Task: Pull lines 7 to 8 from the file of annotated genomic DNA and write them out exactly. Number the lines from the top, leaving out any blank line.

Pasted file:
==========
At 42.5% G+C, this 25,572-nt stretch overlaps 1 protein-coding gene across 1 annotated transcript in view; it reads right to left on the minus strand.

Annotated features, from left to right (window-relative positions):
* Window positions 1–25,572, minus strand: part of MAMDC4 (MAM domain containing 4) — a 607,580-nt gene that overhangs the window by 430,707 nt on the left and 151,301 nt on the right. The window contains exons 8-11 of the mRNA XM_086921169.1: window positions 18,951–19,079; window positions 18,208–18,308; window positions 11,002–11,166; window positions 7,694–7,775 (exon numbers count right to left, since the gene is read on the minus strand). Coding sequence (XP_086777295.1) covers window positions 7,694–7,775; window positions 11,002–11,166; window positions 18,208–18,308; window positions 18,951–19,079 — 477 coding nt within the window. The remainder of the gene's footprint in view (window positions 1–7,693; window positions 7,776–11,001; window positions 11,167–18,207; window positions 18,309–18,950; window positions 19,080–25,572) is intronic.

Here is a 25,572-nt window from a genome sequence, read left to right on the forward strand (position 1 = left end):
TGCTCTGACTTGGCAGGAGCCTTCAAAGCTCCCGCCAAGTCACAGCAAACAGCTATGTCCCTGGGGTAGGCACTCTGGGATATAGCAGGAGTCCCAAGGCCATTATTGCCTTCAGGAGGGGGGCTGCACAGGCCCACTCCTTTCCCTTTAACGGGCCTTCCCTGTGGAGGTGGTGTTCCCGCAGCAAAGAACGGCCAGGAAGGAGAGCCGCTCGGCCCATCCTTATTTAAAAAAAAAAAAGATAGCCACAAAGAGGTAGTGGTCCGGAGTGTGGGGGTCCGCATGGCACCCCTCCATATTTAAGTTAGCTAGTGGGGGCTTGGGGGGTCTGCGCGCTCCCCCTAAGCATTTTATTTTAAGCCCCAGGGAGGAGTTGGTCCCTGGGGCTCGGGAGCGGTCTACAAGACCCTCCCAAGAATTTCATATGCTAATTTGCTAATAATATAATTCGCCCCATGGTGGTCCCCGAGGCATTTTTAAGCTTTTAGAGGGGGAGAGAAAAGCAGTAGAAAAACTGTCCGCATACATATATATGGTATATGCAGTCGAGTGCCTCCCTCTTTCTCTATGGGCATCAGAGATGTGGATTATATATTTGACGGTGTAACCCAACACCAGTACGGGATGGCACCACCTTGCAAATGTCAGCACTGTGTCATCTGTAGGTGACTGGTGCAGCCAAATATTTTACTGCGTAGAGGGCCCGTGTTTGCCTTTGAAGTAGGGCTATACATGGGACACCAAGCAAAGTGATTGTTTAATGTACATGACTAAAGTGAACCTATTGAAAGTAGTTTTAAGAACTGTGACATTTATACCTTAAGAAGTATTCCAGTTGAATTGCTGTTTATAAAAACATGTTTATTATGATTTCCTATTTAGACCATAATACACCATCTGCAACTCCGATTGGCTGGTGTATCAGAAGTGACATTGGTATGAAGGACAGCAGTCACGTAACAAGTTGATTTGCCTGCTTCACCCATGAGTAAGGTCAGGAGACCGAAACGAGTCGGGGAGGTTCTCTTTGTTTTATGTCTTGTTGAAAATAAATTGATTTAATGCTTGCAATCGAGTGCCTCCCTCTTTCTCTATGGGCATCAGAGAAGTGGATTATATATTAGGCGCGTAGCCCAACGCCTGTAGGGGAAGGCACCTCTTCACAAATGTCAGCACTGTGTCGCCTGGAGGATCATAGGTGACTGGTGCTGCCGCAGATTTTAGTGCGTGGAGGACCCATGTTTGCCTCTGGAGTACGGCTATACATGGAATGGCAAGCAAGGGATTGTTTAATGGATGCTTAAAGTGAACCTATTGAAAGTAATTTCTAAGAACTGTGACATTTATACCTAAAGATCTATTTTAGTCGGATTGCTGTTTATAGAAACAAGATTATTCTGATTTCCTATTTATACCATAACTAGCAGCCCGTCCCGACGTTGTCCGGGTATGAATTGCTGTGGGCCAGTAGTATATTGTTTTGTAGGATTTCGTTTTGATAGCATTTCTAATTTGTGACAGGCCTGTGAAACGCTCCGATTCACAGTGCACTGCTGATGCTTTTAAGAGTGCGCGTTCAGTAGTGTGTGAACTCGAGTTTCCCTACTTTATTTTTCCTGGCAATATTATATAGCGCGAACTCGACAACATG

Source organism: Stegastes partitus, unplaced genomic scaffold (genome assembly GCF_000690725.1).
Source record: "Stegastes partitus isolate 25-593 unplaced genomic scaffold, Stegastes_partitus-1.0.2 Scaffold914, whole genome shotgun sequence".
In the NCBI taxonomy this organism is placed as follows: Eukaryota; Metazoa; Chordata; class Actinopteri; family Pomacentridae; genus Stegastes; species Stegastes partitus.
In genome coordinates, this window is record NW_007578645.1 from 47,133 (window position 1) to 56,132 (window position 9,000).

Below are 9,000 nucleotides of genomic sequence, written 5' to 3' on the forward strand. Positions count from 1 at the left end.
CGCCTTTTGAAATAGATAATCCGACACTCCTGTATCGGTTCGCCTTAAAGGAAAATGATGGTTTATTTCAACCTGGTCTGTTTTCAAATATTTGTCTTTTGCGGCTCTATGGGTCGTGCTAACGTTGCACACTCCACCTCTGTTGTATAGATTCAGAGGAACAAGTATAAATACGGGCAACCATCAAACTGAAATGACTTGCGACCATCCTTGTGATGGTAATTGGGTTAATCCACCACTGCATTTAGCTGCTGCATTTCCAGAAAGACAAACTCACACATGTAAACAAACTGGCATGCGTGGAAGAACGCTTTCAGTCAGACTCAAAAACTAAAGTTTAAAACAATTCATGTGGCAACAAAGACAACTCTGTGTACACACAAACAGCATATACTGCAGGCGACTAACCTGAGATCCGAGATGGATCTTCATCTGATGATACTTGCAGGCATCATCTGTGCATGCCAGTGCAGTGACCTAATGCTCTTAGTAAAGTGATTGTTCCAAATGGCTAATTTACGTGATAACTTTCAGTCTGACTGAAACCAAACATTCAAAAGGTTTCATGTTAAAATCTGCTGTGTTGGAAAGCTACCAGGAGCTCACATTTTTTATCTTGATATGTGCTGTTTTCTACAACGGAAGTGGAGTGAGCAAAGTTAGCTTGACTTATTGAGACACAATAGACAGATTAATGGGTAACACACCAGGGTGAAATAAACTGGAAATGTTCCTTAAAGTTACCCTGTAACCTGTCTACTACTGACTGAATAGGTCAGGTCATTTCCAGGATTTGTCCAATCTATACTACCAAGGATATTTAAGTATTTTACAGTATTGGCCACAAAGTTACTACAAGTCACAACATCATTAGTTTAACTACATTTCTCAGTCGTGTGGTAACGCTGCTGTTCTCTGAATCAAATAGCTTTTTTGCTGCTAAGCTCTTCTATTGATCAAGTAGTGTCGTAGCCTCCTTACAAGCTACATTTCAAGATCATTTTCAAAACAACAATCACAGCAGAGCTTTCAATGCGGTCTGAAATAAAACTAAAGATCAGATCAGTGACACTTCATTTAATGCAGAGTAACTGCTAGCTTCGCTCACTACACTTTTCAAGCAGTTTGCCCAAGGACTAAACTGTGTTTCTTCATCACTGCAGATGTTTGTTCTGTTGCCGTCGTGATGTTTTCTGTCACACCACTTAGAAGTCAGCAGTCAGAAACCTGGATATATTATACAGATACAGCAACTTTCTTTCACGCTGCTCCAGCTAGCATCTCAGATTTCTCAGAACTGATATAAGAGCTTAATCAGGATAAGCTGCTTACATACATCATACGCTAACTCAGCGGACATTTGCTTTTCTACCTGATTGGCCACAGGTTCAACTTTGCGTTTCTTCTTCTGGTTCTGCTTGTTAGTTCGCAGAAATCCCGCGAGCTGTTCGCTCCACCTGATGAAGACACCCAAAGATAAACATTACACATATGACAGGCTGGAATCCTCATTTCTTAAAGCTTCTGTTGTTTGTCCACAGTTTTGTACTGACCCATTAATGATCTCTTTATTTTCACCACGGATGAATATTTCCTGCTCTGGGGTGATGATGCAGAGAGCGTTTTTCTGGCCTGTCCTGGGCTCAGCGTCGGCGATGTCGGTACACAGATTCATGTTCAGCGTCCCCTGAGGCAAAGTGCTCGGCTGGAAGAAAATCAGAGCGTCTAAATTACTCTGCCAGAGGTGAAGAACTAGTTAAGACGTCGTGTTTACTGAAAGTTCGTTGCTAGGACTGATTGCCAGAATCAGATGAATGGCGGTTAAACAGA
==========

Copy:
Source record: "Stegastes partitus isolate 25-593 unplaced genomic scaffold, Stegastes_partitus-1.0.2 Scaffold914, whole genome shotgun sequence".
In the NCBI taxonomy this organism is placed as follows: Eukaryota; Metazoa; Chordata; class Actinopteri; family Pomacentridae; genus Stegastes; species Stegastes partitus.